MACLEAN’S REPORTS

The do-gooders who do most of their good behind bars

BARRY BROADFOOT July 1 1969
MACLEAN’S REPORTS

The do-gooders who do most of their good behind bars

BARRY BROADFOOT July 1 1969

The do-gooders who do most of their good behind bars

WHAT THE 8,000 do - gooding Canadians who belong to the Junior Chamber of Commerce believe in basically is free enterprise. Ironically, two of the most active Jaycee chapters are flourishing in the most unfree of all environments — they are inside two federal penitentiaries.

The move to sign up inmates as “jailcees” began in 1964 at the BC pen in New Westminster. Alfred Dunn, then local Jaycee president and now a national vice-president, decided prisoners could develop themselves by belonging to his self-help organization. Penitentiary officials were skeptical

but gave Dunn permission to sell the idea to the inmates.

One Sunday Dunn found himself standing in a gloomy hut on the prison grounds talking to 30 cynical convicts. “They were mostly hardrocks,” he remembers, “and it was like talking to a frozen wall.” When he had finished his pitch, there was silence. Then somebody asked: “Are you going to get us parole?”

“Right then I knew I had to lay it on the line,” says Dunn. “I told them we weren’t giving them anything. We were offering them an opportunity to help themselves.”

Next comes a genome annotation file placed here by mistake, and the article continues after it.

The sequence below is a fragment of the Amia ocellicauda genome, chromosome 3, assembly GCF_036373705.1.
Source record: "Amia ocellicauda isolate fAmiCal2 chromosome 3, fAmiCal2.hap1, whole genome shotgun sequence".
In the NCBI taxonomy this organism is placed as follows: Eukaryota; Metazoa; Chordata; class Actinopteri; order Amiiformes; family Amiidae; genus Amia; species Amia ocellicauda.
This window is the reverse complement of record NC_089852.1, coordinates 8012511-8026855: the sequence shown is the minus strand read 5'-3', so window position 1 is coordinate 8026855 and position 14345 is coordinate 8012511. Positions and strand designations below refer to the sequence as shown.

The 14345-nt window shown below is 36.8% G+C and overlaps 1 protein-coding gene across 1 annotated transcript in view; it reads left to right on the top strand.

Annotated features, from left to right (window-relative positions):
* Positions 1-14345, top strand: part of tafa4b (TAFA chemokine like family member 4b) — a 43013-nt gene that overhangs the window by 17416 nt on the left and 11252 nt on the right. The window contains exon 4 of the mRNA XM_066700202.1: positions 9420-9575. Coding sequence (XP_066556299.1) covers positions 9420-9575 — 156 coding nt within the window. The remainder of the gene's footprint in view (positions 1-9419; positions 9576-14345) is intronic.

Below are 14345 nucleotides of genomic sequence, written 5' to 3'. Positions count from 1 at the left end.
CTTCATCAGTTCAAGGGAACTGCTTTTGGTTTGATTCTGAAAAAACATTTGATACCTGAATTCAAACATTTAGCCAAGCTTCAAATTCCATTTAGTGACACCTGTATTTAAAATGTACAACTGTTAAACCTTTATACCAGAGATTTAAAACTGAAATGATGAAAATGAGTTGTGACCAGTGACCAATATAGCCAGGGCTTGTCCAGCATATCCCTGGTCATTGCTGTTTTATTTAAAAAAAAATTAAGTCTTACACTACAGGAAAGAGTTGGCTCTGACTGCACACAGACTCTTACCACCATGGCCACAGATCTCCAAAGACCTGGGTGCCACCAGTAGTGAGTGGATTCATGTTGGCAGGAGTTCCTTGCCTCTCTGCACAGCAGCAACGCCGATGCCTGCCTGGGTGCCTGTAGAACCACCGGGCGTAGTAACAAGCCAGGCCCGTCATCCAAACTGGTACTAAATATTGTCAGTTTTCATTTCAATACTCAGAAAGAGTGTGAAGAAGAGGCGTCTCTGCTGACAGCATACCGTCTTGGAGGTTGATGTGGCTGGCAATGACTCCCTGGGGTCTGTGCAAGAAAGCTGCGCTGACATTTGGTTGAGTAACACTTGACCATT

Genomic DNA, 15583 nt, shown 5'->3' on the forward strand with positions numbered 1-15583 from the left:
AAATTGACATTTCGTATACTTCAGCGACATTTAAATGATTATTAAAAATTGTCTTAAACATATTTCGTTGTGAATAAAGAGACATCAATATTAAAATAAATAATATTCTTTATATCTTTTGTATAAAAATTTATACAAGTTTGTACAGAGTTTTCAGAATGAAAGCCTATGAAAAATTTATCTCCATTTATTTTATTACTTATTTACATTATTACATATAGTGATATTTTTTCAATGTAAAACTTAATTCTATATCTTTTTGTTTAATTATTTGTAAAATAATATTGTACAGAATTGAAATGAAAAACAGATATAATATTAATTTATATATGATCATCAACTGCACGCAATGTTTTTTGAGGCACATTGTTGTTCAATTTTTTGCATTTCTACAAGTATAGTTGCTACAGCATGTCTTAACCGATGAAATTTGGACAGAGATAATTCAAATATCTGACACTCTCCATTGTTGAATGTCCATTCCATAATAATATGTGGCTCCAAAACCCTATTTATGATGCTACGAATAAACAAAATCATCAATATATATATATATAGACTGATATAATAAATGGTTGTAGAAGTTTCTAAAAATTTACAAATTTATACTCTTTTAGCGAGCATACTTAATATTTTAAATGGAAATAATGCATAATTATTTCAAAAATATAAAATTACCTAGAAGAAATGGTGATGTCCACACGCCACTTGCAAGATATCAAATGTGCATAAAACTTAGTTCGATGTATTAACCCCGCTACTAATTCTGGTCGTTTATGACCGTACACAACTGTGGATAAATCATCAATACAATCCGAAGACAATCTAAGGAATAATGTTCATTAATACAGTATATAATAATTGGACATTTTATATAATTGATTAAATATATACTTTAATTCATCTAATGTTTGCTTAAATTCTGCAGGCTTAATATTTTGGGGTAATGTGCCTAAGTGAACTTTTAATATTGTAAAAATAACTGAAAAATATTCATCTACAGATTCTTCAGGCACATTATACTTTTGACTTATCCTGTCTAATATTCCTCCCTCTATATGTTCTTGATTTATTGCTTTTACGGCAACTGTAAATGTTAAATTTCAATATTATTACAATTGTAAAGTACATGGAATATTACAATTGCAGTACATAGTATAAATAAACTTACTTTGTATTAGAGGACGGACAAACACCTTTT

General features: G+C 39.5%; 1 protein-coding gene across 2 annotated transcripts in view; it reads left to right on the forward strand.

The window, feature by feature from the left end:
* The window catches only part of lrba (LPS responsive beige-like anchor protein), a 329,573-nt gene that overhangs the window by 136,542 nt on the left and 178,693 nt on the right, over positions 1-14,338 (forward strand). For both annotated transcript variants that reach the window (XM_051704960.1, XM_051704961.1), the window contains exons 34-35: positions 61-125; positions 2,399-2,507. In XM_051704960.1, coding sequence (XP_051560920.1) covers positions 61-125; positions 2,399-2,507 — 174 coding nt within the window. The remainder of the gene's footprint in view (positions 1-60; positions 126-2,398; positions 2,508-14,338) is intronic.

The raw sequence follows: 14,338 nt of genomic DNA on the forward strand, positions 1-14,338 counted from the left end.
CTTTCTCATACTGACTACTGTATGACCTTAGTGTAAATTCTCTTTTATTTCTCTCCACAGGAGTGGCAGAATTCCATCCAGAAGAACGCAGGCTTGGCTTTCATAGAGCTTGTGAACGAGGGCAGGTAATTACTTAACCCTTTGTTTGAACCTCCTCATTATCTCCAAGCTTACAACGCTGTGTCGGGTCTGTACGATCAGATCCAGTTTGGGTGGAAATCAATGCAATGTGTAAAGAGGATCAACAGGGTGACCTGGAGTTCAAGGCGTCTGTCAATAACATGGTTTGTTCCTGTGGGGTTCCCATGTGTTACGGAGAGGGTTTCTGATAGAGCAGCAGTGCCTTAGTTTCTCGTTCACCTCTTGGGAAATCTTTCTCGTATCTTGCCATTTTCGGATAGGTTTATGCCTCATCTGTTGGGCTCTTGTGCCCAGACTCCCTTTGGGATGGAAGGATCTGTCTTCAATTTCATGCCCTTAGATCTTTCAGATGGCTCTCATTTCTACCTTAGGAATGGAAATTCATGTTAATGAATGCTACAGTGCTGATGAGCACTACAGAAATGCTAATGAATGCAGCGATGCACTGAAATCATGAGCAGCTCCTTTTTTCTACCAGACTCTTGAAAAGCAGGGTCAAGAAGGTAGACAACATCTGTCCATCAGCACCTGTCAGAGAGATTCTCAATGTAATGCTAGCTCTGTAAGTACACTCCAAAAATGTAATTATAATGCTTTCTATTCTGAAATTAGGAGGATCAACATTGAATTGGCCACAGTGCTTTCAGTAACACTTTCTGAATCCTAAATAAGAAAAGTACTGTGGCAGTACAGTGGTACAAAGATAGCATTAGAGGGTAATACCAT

Twenty - seven prisoners agreed to join. Since then, in spite of some failures that Dunn attributes to weak leadership, the Bridgeview Jaycee chapter has gained strength. There are now more than 70 members and a long waiting list. The group prints its own newsletter, organizes Red Cross blood drives and supervises a safety campaign in the prison shops. Fortnightly meetings encompass seminars on public speaking, chairmanship and business-letter writing, usually with local business leaders as guest speakers.

Now the BC experiment has been copied by Dorchester Penitentiary near Moncton, N.B. There, “jailcees” have even held a Bosses’ Night — a traditional Jaycee ceremony — in this instance singling out several hospital staff and training instructors for praise.

Not all inmate do-gooders continue to do good after they are released. The first Bridgeview Jaycee let out on parole soon wrote some bad cheques and went back behind bars. “I guess we gave him too much responsibility,” says Dunn. “Like most people in prison, he was immature.”

But, he insists, there is a benefit to the majority of members. “They cope better with the outside world when they leave.” BARRY BROADFOOT